|Review of 2010|
1) Mitre 10 sold
Shareholders overwhelmingly approved the sale of a 50.1 % stake in Mitre 10 to Metcash Limited. Metcash has the right to purchase the remaining 49.9% of Mitre 10 after the finalisation of Mitre 10's audited accounts in either 2012 or 2013. Mitre 10 CEO Mark Burrowes resigned at the end of May, allowing former Metcash staffer Mark Laidlaw to take over.
2) Big hardware stores change hands
Crane Group, which includes the Tradelink plumbing outlets under its corporate umbrella, buys Hudson Building Supplies’ 15 branches in NSW and Queensland for $31.5 million. In May, Woolworths acquired Gunn’s retail hardware store business in Tasmania for $40. Bunnings buys Mitre 10 stores in Lithgow and Cowra.
3) Woolworths-Lowe’s takes root
The first 12 Woolworths-Lowe’s store sites are announced in Victoria. The Braybrook store in Melbourne’s western suburbs reportedly becomes their initial focus instead of Coolaroo, as previously announced.
4) Category and range reviews
Bunnings continues with aggressive range and supplier reviews to further improve performance and unlock the ‘space prize’. Nippon Paints, Bostik, HB Fuller, Black & Decker, Yates and Selleys all have lines or entire ranges deleted.
5) Paint manoeuvrings
The demerger of Dulux Group is a standout success, though time will tell as to whether a large international company such as Akzo Nobel take a stake. The acquisition of Wattyl by Valspar is a positive for the industry and is expected to provide a more competitive environment.
6) Warehousing withdrawals
ASSA ABLOY withdraws from the Mitre 10 warehouse to open direct accounts with members, as does Makita at the Danks warehouse. Wholesalers may face further movement unless costs can be brought into line with efficiencies.
Preview for 2011
1) Population growth to remain in line with expectations, being 1.9% per annum over the coming decade. The cocktail between births, deaths and migration will alter slightly, though it’s unlikely to impact the trend.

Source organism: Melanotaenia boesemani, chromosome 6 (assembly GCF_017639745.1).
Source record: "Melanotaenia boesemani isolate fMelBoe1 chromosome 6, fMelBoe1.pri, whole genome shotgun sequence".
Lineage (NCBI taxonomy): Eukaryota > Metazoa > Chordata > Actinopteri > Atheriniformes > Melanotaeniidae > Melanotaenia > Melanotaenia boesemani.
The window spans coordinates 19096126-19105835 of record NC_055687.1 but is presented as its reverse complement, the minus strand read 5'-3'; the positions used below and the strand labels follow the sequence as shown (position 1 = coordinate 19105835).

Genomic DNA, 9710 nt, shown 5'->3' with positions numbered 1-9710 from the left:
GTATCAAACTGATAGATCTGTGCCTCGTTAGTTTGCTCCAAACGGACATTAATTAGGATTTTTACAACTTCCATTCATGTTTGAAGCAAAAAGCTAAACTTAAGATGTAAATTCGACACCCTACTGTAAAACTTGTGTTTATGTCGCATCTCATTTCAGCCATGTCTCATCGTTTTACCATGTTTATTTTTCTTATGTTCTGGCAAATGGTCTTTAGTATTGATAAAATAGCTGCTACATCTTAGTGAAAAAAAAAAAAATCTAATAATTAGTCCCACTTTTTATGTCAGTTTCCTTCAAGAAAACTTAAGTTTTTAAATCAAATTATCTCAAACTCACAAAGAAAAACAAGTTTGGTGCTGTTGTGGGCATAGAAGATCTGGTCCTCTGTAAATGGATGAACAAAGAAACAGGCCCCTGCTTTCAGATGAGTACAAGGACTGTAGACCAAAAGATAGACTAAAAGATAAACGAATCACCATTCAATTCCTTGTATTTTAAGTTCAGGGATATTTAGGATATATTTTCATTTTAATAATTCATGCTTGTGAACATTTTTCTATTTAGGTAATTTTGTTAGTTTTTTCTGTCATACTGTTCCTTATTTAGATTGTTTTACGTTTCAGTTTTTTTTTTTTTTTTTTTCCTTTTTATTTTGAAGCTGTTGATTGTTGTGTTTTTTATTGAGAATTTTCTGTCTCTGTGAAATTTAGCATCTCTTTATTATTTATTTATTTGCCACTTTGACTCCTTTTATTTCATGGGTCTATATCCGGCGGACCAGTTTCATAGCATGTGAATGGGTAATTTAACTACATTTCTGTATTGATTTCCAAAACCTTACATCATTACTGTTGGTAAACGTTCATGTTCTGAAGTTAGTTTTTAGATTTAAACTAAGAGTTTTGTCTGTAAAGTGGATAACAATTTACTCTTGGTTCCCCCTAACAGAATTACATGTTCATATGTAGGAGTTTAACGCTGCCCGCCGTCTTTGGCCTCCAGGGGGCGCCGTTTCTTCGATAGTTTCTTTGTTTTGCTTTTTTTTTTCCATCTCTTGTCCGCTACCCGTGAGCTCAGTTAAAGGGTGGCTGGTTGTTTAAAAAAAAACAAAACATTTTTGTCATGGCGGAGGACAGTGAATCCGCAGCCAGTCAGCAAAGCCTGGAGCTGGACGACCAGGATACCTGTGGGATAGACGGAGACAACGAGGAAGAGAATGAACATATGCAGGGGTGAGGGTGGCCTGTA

2) Interest rates increased in May this year and again in November placed more pressure on consumer confidence, household finances and impacted negatively on discretionary spending. Retailing through 2011 is expected to be tough.|
3) The new housing market is going to be static for the next decade against a current build rate of 145,000 to 150,000 hoses per annum. The problem of affordable housing won’t improve.
4) The Home Improvement sector should fair relatively well due to the on-going needs of consumers with regard to maintenance and repair, as well as the longer term ‘nesting’ trend. Household sizes (formation levels) and growing families will underpin a strong DIY and home improvement sector.
5) Corporate retailing groups are expected to gain market share over the coming decade as buying groups and independents suffer closures through a combination of succession planning and an inability to compete across the critical areas of range, convenience and price.
6) Suppliers are already weighing up their distribution commitments (cost) and identifying the franchised members and independents that are likely to prosper. This means that more suppliers will withdraw from supply through wholesalers and deal directly with those stores.
7) The following categories will come under increased competitive pressure as a result of the Woolworths-Lowe’s joint venture – flatpack and modular kitchens, bathrooms and laundries; plumbing; lighting and window furnishings.
8) Amidst a slight improvement in sales over the past year has been a greater degree of pricing activity that is expected to increase and impact negatively on the industry profit pool over the foreseeable future.
9) With Valspar’s acquisition of Wattyl, we can expect to see more competition between the two category leaders, Dulux and Wattyl.
By Geoff Dart and Mark Daffey.